In order to solve any problem of this type, we recall our order of operations, otherwise known as PEMDAS. The letters in the acronym stand for parentheses, exponents, multiplication, division, addition, and subtraction. Multiplication and division, along with addition and subtraction, have equal precedence. If we have more than one of these signs, we work from left to right. Apart from that, we work our way down the acronym.

In this calculation, there are no parentheses or brackets or exponents. There is also no multiplication. So our first calculation is the division 9.9 divided by 3.3. We might recognize straight away that this is equal to three as three multiplied by 3.3 is 9.9. If we didn’t recognize this, we could begin by writing our calculation as a fraction. We could then multiply the numerator and denominator of the fraction by 10. This would give us the integer values 99 and 33. Both of these numbers are divisible by 11 as they are in the 11 times table. Therefore, the fraction simplifies to nine over three. This is equal to three, confirming that 9.9 divided by 3.3 is three.

Going back to our calculation, we drop the 68.7 and 2.5 into the next line, along with the two subtraction signs. There are no addition signs, but we have two subtraction signs. We calculate these working from left to right. 68.7 minus three is equal to 65.7, so we’re left with this minus 2.5. This is equal to 63.2. We could’ve worked out either of these calculations using column subtraction. 68.7 minus 9.9 divided by 3.3 minus 2.5 is equal to 63.2.

Our next question involves parentheses and exponents.

Calculate 0.2 squared multiplied by four multiplied by 13 plus seven squared minus five squared.

In order to answer this question, we recall our order of operations acronym, known as PEMDAS. P stands for parentheses, E for exponents, M for multiplication, D for division, A for addition, and S for subtraction. We carry out the operations working from top to bottom. It is important to remember however that multiplication and division, along with addition and subtraction, have equal precedence. And if we have two of these signs, we can calculate them from left to right.

We begin by carrying out any calculation inside parentheses or brackets. In this case, we have 13 plus seven. Whilst the 0.2 is inside parentheses, this decimal number is being raised to a power or exponent. 13 plus seven is equal to 20, so we’re left with 0.2 squared multiplied by four multiplied by 20 squared minus five squared. Three of our terms have exponents. We have 0.2 squared, 20 squared, and five squared. Squaring a number involves multiplying it by itself, so 0.2 squared is 0.2 multiplied by 0.2. As two multiplied by two is equal to four, 0.2 multiplied by 0.2 is equal to 0.04.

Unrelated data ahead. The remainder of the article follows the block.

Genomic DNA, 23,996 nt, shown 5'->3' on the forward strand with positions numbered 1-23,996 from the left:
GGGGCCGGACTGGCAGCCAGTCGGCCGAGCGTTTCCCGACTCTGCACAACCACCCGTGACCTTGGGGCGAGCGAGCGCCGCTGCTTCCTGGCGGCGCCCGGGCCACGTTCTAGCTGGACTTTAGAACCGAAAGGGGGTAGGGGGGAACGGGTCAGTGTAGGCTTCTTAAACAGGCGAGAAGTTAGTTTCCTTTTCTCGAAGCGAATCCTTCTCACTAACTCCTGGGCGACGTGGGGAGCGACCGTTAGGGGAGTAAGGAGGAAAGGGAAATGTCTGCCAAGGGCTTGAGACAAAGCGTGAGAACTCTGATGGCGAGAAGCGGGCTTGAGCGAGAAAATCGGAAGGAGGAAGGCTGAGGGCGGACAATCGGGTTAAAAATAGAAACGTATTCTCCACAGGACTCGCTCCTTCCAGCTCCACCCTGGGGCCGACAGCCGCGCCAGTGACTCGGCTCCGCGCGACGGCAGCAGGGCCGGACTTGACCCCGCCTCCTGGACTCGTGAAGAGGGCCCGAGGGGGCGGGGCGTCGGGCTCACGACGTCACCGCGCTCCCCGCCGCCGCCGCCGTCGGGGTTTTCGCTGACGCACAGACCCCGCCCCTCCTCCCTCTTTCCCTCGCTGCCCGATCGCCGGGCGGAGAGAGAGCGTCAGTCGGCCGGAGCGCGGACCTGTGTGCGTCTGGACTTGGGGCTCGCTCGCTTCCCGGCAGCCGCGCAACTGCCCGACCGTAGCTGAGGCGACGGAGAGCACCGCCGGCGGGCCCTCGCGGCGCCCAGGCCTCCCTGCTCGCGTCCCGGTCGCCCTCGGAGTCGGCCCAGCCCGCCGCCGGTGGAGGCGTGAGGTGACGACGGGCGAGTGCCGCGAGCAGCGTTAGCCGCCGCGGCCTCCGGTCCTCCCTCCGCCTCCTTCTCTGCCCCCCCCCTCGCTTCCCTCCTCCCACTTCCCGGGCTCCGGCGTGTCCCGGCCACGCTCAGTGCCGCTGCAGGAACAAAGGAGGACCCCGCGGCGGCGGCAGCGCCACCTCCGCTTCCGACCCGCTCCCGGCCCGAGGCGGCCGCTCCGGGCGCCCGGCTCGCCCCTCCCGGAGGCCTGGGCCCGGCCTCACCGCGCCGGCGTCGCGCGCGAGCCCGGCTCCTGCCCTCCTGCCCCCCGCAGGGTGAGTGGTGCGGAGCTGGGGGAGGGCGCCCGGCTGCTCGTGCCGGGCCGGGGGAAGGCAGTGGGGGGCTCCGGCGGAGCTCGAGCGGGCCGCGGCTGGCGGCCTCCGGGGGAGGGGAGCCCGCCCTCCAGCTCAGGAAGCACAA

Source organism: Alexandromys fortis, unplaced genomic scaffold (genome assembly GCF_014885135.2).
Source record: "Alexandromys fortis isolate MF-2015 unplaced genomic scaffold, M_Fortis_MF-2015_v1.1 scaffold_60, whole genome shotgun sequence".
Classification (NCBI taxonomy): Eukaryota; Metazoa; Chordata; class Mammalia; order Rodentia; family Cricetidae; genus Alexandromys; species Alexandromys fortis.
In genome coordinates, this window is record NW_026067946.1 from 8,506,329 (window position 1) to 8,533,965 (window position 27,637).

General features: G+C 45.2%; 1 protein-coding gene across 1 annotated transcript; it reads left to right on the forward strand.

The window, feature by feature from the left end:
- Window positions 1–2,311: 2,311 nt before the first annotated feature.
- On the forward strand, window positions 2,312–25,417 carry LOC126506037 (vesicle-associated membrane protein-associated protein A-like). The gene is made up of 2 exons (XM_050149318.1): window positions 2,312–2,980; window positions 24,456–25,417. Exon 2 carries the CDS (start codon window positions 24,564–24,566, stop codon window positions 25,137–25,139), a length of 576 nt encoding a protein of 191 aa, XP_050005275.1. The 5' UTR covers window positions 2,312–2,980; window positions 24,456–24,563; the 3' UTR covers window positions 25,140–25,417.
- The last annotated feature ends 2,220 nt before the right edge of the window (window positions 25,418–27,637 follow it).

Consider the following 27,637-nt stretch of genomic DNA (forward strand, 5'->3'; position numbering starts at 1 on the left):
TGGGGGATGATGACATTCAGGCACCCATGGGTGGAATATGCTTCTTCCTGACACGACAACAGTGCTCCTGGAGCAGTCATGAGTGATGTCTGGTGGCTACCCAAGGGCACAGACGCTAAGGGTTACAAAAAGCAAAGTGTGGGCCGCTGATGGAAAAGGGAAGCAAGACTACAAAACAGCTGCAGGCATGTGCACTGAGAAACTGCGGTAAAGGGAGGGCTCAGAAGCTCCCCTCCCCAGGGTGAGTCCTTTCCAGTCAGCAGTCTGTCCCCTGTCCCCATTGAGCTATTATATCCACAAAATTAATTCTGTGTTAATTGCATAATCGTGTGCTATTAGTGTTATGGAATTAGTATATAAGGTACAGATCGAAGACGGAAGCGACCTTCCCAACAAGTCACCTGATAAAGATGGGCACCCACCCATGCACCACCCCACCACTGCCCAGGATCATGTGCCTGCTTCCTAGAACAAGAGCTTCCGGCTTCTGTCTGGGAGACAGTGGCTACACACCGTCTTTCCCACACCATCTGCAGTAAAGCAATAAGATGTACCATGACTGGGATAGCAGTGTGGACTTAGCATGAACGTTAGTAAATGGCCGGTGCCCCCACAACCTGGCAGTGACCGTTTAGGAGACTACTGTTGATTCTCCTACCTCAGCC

There are two digits after decimal points in the question, which means there must be two digits after the decimal point in the answer. 20 squared is equal to 400, so the middle term becomes four multiplied by 400. Finally, five squared is equal to 25. Our next step is to multiply four by 400. This leaves us with 0.04 multiplied by 1600 minus 25. We’re left with a multiplication sign and a subtraction sign. We must perform the multiplication first.

There are lots of ways of calculating 0.04 multiplied by 1600. One way would be to remove the decimal point from 0.04. Alternatively, we could split 1600 into 100 multiplied by 16. Multiplying by 100 moves all our digits two places to the left. This means that 0.04 multiplied by 100 is four, and we’re left with four multiplied by 16. This is equal to 64. So our calculation becomes 64 minus 25. As this is equal to 39, we can say that 0.2 squared multiplied by four multiplied by 13 plus seven squared minus five squared is 39.

Our final question involves inserting the correct symbols to make the calculation correct.

Insert the appropriate symbols from addition, subtraction, multiplication, and division to make the calculation correct. Eight blank 0.5 blank 40 equals 28.

We could answer this question by trial and error by substituting each combination of the four symbols in turn. An alternative method would be to initially consider the order of operations and acronym PEMDAS. Parentheses and exponents will not be relevant for this question, as we’re only allowed to use addition, subtraction, multiplication, and division. It’s important to recall that multiplication and division, along with addition and subtraction, have equal precedence. However, any multiplication or division calculation must be done prior to any addition or subtraction.

We might initially notice in our calculation that the right-hand side is equal to 28, and our first number is eight. We know that eight plus 20 equals 28. This suggests that the first missing symbol could be an addition one. 0.5 is the same as one-half, and we know that one-half of 40 is 20. This means that 0.5 multiplied by 40 is also equal to 20. This indicates that the second missing sign is a multiplication one.

We can now check to see whether eight plus 0.5 multiplied by 20 does indeed equal 28. Our first step would be to carry out the multiplication, 0.5 multiplied by 40. We know this is equal to 20. So we’re left with eight plus 20. Eight plus 20 is indeed equal to 28. The missing symbols in the calculation are addition and multiplication such that eight plus 0.5 multiplied by 40 is 28.

We will now summarize the key points from this video. To use the order of operations with decimals, we use the same order that we do with integers. We can use the acronym PEMDAS to remind ourselves of the order. The letters stand for parentheses, exponents, multiplication, division, addition, and subtraction. This is sometimes referred to as BIDMAS, where the B stands for brackets and the I indices. It is important to remember that multiplication and division have the same level of priority. So when we have two or more instances of either of these, we calculate them in order from left to right. The same is true of addition and subtraction in the next stage of calculations.